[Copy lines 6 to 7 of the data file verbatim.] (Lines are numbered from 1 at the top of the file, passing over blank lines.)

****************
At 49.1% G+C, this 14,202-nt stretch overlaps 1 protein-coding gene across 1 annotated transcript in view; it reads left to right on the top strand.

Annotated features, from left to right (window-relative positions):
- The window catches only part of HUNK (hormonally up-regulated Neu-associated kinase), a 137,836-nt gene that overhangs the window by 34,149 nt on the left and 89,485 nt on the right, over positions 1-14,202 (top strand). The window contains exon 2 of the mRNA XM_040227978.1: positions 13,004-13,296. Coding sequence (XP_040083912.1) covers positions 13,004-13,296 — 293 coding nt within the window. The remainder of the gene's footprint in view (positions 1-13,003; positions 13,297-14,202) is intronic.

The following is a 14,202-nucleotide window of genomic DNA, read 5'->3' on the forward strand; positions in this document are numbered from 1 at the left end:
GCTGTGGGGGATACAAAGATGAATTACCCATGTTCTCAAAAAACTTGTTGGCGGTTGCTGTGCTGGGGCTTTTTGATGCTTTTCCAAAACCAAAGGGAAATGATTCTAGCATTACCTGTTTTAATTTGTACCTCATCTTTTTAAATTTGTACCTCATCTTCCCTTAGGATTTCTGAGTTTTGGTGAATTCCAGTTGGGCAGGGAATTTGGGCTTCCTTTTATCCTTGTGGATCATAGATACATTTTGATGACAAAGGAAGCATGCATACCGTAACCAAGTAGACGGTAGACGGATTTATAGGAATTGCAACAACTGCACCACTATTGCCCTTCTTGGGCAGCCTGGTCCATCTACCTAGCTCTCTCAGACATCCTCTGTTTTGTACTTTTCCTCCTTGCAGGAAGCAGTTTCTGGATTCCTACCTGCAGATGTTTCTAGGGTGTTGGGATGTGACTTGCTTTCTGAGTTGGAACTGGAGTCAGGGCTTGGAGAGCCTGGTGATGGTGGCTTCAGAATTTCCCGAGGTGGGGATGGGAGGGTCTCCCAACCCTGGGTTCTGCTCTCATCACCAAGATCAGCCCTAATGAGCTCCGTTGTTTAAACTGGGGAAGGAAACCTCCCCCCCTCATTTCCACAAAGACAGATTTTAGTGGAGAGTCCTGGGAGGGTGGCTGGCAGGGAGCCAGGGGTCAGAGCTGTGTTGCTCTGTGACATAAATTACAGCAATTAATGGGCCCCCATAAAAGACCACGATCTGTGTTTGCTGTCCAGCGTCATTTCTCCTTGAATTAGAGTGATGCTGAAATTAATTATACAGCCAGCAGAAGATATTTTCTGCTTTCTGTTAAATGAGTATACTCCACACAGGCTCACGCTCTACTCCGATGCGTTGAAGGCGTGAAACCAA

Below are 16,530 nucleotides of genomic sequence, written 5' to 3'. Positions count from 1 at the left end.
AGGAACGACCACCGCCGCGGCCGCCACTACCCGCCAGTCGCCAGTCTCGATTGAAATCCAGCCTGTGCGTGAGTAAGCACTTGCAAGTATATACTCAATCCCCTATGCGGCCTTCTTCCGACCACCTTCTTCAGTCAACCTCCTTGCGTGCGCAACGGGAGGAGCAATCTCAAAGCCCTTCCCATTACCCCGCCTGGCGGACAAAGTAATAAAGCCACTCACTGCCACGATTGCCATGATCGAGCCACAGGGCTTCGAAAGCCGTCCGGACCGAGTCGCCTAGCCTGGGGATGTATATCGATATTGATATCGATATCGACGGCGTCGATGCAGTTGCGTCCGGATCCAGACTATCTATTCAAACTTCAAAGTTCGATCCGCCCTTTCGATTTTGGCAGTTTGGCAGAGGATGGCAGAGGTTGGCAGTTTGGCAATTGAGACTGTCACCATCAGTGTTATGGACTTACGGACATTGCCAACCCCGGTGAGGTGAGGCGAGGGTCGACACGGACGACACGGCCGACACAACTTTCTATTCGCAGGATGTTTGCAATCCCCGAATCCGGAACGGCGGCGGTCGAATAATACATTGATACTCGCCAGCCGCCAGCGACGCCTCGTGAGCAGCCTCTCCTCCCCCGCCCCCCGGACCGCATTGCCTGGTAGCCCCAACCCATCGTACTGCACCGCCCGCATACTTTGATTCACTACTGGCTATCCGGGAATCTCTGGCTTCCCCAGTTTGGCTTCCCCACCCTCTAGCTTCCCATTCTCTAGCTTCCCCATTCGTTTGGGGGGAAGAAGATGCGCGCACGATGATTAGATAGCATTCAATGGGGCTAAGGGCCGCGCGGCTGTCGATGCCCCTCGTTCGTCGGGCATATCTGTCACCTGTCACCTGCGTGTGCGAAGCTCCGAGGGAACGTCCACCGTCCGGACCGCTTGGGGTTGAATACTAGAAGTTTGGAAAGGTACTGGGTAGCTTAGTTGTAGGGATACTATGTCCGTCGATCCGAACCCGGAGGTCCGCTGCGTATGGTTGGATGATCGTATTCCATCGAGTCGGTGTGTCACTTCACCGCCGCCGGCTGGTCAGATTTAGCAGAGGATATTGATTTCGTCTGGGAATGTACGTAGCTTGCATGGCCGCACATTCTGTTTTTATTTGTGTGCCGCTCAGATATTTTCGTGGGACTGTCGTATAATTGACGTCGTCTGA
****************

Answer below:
Below are 16,530 nucleotides of genomic sequence, written 5' to 3'. Positions count from 1 at the left end.
AGGAACGACCACCGCCGCGGCCGCCACTACCCGCCAGTCGCCAGTCTCGATTGAAATCCAGCCTGTGCGTGAGTAAGCACTTGCAAGTATATACTCAATCCCCTATGCGGCCTTCTTCCGACCACCTTCTTCAGTCAACCTCCTTGCGTGCGCAACGGGAGGAGCAATCTCAAAGCCCTTCCCATTACCCCGCCTGGCGGACAAAGTAATAAAGCCACTCACTGCCACGATTGCCATGATCGAGCCACAGGGCTTCGAAAGCCGTCCGGACCGAGTCGCCTAGCCTGGGGATGTATATCGATATTGATATCGATATCGACGGCGTCGATGCAGTTGCGTCCGGATCCAGACTATCTATTCAAACTTCAAAGTTCGATCCGCCCTTTCGATTTTGGCAGTTTGGCAGAGGATGGCAGAGGTTGGCAGTTTGGCAATTGAGACTGTCACCATCAGTGTTATGGACTTACGGACATTGCCAACCCCGGTGAGGTGAGGCGAGGGTCGACACGGACGACACGGCCGACACAACTTTCTATTCGCAGGATGTTTGCAATCCCCGAATCCGGAACGGCGGCGGTCGAATAATACATTGATACTCGCCAGCCGCCAGCGACGCCTCGTGAGCAGCCTCTCCTCCCCCGCCCCCCGGACCGCATTGCCTGGTAGCCCCAACCCATCGTACTGCACCGCCCGCATACTTTGATTCACTACTGGCTATCCGGGAATCTCTGGCTTCCCCAGTTTGGCTTCCCCACCCTCTAGCTTCCCATTCTCTAGCTTCCCCATTCGTTTGGGGGGAAGAAGATGCGCGCACGATGATTAGATAGCATTCAATGGGGCTAAGGGCCGCGCGGCTGTCGATGCCCCTCGTTCGTCGGGCATATCTGTCACCTGTCACCTGCGTGTGCGAAGCTCCGAGGGAACGTCCACCGTCCGGACCGCTTGGGGTTGAATACTAGAAGTTTGGAAAGGTACTGGGTAGCTTAGTTGTAGGGATACTATGTCCGTCGATCCGAACCCGGAGGTCCGCTGCGTATGGTTGGATGATCGTATTCCATCGAGTCGGTGTGTCACTTCACCGCCGCCGGCTGGTCAGATTTAGCAGAGGATATTGATTTCGTCTGGGAATGTACGTAGCTTGCATGGCCGCACATTCTGTTTTTATTTGTGTGCCGCTCAGATATTTTCGTGGGACTGTCGTATAATTGACGTCGTCTGA